Lance Armstrong: Shame v. Guilt. UC Riverside Experts Available to Discuss the Cyclist’s Anticipated Admission of Guilt
Source Newsroom: University of California, Riverside
RIVERSIDE, Calif. — Cycling legend Lance Armstrong for years denied the doping allegations that eventually resulted in the loss of seven Tour de France titles and a Bronze Medal in cycling from the 2000 Olympics in Sydney, Australia.
Now, in an interview with talk-show host Oprah Winfrey scheduled to air tonight, Armstrong may make the statement many people believe is long overdue: an admission of guilt.
In a culture that worships athletes and celebrities, will such an admission matter? Faculty experts from the University of California, Riverside are available to comment.
David Glidden, professor of philosophy
“Entrepreneurial athletes who are only interested in their own success have no shame precisely because they have no sense of social obligation to others. They are perfect examples of what Ayn Rand celebrated as the virtue of selfishness.”
Carl Cranor, distinguished professor of philosophy
“There is a difference between guilt and shame. Guilt tends to be self-guilt imposed on oneself for a particular violation of a rule or norm on a particular occasion. For this one makes amends, apologizes, perhaps corrects any injury done to another by the rule violation. In contrast shame ordinarily points not to a one-time rule violation, but to a substantial failure of one as a person, failing to be the kind of person one takes oneself to be or failing to live up to the standards of what people in a particular culture should be. The corrective here may include apologies and correcting for injuries done, but more importantly it is a matter of changing who one was — the deficient person — that brought about the wrongful outcome.”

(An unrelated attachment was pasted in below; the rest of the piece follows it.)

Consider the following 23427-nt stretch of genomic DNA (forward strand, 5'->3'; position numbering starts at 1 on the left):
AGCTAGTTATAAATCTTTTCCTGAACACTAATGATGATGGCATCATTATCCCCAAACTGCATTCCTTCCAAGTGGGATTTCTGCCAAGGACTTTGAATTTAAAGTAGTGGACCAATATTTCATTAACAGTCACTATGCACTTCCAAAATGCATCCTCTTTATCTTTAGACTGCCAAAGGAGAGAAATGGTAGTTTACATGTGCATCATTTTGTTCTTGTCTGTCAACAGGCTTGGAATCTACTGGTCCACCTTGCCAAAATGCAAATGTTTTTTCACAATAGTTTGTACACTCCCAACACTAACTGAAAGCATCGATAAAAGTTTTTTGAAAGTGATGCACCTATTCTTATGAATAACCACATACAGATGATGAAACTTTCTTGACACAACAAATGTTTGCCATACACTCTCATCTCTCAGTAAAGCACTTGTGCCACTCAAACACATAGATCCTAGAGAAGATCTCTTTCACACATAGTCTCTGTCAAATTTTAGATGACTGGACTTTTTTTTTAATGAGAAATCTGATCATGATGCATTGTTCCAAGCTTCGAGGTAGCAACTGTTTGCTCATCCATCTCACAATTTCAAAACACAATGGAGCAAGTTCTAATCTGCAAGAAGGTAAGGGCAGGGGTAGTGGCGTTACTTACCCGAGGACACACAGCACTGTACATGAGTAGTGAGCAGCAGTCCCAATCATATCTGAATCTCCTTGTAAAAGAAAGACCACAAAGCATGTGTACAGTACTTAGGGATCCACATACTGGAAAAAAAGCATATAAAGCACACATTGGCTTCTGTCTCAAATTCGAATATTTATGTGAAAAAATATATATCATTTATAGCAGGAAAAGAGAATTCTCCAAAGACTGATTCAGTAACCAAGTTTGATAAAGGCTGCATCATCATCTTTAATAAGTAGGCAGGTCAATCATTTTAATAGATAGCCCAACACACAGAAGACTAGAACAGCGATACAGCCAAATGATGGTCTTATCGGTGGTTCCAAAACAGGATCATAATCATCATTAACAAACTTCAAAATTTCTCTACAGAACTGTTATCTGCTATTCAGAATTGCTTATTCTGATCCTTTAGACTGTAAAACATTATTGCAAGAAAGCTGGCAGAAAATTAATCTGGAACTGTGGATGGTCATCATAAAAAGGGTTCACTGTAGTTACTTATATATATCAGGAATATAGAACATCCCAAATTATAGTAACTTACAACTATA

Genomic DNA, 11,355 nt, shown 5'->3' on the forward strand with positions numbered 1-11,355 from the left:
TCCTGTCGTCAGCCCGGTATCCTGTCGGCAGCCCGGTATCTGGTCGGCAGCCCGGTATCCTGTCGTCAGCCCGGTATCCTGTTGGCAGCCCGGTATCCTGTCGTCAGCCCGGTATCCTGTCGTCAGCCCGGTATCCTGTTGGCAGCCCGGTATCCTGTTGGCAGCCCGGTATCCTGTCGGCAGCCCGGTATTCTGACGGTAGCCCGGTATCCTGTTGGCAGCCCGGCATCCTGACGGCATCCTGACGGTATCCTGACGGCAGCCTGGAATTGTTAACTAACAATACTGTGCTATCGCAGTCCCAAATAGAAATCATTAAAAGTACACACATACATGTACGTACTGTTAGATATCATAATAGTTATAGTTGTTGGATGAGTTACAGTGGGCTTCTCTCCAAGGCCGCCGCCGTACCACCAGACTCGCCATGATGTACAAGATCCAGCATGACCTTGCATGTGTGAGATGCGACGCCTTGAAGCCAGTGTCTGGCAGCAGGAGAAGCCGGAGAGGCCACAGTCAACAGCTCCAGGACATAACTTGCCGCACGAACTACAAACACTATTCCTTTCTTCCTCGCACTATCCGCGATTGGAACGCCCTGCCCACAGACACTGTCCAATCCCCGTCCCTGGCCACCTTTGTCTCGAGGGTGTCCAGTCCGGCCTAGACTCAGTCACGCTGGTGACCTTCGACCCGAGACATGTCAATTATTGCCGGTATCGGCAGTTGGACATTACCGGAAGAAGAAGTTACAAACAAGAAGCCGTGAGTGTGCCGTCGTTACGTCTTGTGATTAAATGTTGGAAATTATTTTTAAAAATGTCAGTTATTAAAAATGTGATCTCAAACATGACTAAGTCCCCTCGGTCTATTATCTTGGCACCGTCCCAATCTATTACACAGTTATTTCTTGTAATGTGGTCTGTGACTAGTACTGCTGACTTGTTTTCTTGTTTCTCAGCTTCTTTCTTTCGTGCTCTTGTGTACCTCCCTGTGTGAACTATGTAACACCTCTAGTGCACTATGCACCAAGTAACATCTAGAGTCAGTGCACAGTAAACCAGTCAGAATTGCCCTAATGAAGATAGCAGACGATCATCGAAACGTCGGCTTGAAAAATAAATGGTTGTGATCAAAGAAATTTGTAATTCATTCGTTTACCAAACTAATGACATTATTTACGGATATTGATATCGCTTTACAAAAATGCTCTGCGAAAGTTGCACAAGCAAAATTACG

Derek A. Burrill. associate professor of media and cultural studies
"When media celebrities (athletes, actors, politicians) fall from grace, an interesting drama unfolds, nearly always with the same structure: accusations, denials, admittance, shame and then forgiveness. But, when these happen at a national level, the 24/7 news cycle (the 'pre-interview' interviews Oprah has been giving are an interesting example) tends to manufacture and construct them with the logic of Hollywood films — exposition, rising action, climax, falling action and denouement. Shame applies in an interesting manner — we've managed, as a consuming public, to focus a lot of energy and interest on the shame/fall moment, so that it becomes an extended climax. I think this hints at our generally confused national conversation about what ethics are in a multicultural society."